“Having a child shows that you are a strong man. I now have five of them,” the 32-year-old told BenarNews proudly. “And I will try for more,” he added with an air of confidence.

Unlike most other members of his community, Islam said, he was aware of birth control procedures but wasn’t interested because the practice was “considered a sin.”

“I know what a condom is… but have never used one,” he said – a telling statement uttered by a majority of Rohingya that prompted the family planning office of Cox’s Bazar to introduce birth control steps in about 15 refugee camps sheltering nearly 1 million members of the displaced group.

More than 600,000 of them, including about 20,000 pregnant women, have arrived in southeastern Bangladesh from Buddhist-majority Myanmar since its military launched a counter-offensive in response to insurgent attacks in Rakhine state on Aug. 25, according to the latest estimates from the United Nations.

Rohingya Refugee Camps set up by Bangladesh Government
Rohingya Refugee Camps set up by Bangladesh Government. Wikimedia.

‘Deep-rooted problem’

Officials with the Directorate of Family Planning, which is connected to the Ministry of Health and Family Welfare, launched the birth control program in Rohingya camps in September.

But soon after, they realized they were “only scratching the surface of a deep-rooted problem,” Pintu Kanti Bhattacharjee, the department’s deputy director, told BenarNews.

“A majority of Rohingya, who are largely uneducated, are not aware of birth control measures. The ones who are aware are convinced that family planning methods conflict with their faith,” he said, adding, “We then realized we were faced with a huge challenge.”

Before the refugee crisis exploded in late August, Bhattacharjee’s department had about 50 workers.

“We have hired about 200 people over the past few weeks and still feel the need for more staff,” he said. The near 250 health workers operate out of 13 offices in Ukhia and Teknaf sub-districts and “go door-to-door to educate Rohingya about the benefits of family planning.”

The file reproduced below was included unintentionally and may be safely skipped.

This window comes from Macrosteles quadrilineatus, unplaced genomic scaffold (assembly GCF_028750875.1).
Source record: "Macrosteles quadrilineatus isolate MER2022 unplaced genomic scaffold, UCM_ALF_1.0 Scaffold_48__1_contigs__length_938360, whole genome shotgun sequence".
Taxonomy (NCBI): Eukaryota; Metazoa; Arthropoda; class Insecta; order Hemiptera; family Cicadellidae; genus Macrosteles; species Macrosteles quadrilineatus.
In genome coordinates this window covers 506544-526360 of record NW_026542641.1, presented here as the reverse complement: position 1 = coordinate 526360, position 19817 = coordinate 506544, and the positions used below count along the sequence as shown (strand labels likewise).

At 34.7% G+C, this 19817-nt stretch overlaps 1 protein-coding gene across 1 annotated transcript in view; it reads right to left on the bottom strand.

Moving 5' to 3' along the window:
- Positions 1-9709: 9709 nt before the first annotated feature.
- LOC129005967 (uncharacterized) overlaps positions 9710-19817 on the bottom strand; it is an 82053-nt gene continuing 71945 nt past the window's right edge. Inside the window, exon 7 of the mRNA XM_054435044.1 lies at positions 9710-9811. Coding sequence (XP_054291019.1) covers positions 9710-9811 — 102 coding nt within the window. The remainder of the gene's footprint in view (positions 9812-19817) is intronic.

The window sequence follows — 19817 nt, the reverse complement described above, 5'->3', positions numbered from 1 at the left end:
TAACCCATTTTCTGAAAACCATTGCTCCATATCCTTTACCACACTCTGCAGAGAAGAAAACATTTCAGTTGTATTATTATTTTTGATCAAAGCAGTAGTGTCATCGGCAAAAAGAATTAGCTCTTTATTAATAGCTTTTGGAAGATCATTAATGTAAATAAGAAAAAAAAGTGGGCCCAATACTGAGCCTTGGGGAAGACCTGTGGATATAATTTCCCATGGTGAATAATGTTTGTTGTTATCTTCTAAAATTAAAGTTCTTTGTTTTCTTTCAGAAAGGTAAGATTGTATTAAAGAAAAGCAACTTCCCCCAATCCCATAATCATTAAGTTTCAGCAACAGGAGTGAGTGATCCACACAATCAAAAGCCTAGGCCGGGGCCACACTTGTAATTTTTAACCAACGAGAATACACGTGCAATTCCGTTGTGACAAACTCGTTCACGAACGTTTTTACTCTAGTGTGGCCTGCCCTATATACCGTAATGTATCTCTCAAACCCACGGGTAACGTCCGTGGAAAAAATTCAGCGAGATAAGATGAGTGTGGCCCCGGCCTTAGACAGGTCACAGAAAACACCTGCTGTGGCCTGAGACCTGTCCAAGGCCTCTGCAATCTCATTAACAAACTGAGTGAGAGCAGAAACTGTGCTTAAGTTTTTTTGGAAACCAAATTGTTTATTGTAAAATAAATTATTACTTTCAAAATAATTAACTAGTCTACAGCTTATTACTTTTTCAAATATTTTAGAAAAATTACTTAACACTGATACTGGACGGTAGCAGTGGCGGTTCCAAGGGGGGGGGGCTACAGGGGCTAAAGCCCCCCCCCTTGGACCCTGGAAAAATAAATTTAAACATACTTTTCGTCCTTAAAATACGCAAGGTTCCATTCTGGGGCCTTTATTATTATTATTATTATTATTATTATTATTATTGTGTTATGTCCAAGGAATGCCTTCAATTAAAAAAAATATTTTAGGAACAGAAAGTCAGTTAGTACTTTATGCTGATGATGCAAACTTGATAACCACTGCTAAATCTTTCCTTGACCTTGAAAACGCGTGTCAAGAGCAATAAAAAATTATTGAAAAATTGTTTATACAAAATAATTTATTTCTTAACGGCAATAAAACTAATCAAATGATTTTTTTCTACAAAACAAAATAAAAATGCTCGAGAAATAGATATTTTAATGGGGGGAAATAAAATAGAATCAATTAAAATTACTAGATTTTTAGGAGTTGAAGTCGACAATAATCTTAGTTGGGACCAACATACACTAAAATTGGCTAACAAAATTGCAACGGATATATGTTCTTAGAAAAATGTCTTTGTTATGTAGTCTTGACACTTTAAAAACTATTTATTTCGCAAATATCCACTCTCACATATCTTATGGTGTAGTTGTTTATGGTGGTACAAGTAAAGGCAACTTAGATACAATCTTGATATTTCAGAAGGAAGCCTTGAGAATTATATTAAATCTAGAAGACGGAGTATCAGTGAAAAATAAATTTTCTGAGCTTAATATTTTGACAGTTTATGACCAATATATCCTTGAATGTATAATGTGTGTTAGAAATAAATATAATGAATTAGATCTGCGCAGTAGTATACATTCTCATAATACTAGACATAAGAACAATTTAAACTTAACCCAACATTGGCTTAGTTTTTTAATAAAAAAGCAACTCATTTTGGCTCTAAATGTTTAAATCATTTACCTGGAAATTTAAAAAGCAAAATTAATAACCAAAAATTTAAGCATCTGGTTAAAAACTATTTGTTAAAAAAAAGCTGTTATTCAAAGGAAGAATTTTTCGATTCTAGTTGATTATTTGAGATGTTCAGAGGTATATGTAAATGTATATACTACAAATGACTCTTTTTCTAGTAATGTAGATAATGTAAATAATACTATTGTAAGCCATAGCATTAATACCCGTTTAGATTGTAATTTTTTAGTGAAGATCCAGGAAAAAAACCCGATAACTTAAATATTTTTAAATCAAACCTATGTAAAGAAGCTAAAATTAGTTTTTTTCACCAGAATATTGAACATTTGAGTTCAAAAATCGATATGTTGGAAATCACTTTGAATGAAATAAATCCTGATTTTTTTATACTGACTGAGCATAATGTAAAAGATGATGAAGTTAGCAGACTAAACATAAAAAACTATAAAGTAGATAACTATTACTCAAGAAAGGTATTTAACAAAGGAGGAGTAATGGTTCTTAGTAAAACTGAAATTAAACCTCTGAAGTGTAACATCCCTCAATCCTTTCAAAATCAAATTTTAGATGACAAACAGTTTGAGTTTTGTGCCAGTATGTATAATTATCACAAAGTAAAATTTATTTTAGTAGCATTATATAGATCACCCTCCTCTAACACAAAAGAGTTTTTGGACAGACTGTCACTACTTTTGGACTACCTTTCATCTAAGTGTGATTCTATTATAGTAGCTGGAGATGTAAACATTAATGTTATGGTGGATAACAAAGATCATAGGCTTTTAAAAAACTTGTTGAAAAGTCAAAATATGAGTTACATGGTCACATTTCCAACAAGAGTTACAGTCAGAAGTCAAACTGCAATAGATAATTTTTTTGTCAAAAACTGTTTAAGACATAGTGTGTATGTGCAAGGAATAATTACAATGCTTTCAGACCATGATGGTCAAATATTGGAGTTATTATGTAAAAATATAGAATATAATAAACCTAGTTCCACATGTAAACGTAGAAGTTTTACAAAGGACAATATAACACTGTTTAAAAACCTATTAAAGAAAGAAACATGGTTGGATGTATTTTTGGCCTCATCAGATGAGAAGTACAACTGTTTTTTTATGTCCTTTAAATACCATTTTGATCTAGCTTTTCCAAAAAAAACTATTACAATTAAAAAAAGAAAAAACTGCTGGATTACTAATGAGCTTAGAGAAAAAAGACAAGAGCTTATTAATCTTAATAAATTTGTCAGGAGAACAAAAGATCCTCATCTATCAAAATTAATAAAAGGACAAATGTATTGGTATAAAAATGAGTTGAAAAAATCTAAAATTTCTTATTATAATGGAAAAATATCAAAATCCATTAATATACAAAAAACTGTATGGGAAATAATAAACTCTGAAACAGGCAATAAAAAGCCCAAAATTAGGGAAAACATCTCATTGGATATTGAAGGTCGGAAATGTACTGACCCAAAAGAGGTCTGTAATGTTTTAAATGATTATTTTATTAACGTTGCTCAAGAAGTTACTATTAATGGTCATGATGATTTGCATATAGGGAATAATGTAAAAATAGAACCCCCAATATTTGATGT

“So far, we have managed to talk about birth control with 150,000 Rohingya. We convinced 7,500 of them to take contraceptive measures like condoms, pills and injections,” Bhattacharjee said.

‘I would like to opt for birth control

Islam, the refugee who became a father for the fifth time this week, was among the unconvinced multitude.

“Our children are Allah’s gift to us. We will accept as many as he gives us,” he said, as he prepared to walk 1 km (0.6 mile) to the nearest food distribution center to bring his family something to eat.

“Allah will take care of them,” he added, before disappearing into the crowd of refugees rushing to get ration supplies.

Islam’s wife, Amina Khatun, 24, said she did not agree with her husband.

“If they [family planning workers] come here, I would like to opt for birth control,” she told BenarNews.

She had their first child when she was 16 years old, two years after getting married. Over the next eight years she delivered four more children. All of them, including the latest addition to their family, were born at home with help from women in the neighborhood.

“It’s not easy to take care of so many children. And my husband wants to have more,” Khatun said exhaustedly as she breastfed her newborn.

Abdul Muktalif, 57, a camp leader in Teknaf, said that all Rohingya couples had “at least five children in hopes that the more kids they have, the more money they will bring in when they grow up.”

Muktalif, who has been living at the Leda camp for the last 14 years, has 15 children – the youngest 1 year old – from three wives.

Officials weigh voluntary sterilization

Bhattacharjee said his office was mulling the idea of providing voluntary sterilization to Rohingya but “cannot implement it unless the Ministry (of Health and Family Welfare) approves it.”

In a statement issued Thursday, the United Nations Population Fund (UNFPA) said: “Simply offering sterilization would be a narrow and unethical approach.

“Family planning is a matter of individual choice, should be completely voluntary, and women, girls and couples should have access to the widest method mix for them to choose from complemented by adequate information and counseling on available methods and services,” it said. (Benar)